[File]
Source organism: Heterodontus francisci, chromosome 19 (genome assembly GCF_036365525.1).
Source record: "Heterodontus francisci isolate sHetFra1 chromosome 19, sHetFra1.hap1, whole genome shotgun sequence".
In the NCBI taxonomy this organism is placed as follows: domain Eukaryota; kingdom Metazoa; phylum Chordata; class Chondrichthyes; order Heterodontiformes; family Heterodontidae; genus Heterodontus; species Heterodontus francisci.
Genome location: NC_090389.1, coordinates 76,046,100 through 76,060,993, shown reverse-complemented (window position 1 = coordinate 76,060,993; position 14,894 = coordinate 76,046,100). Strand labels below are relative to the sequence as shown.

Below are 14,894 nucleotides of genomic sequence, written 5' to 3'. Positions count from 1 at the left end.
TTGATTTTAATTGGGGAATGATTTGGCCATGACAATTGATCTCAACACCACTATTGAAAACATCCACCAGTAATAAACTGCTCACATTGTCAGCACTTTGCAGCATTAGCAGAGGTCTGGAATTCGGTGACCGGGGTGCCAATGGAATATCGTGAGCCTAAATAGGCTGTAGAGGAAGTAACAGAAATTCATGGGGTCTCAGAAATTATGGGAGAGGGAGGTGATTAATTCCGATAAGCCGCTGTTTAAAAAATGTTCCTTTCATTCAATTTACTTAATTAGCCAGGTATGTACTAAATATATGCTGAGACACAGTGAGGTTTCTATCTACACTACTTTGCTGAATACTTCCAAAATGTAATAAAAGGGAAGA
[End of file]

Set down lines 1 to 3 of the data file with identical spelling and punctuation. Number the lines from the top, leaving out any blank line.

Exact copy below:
Source organism: Heterodontus francisci, chromosome 19 (genome assembly GCF_036365525.1).
Source record: "Heterodontus francisci isolate sHetFra1 chromosome 19, sHetFra1.hap1, whole genome shotgun sequence".
In the NCBI taxonomy this organism is placed as follows: domain Eukaryota; kingdom Metazoa; phylum Chordata; class Chondrichthyes; order Heterodontiformes; family Heterodontidae; genus Heterodontus; species Heterodontus francisci.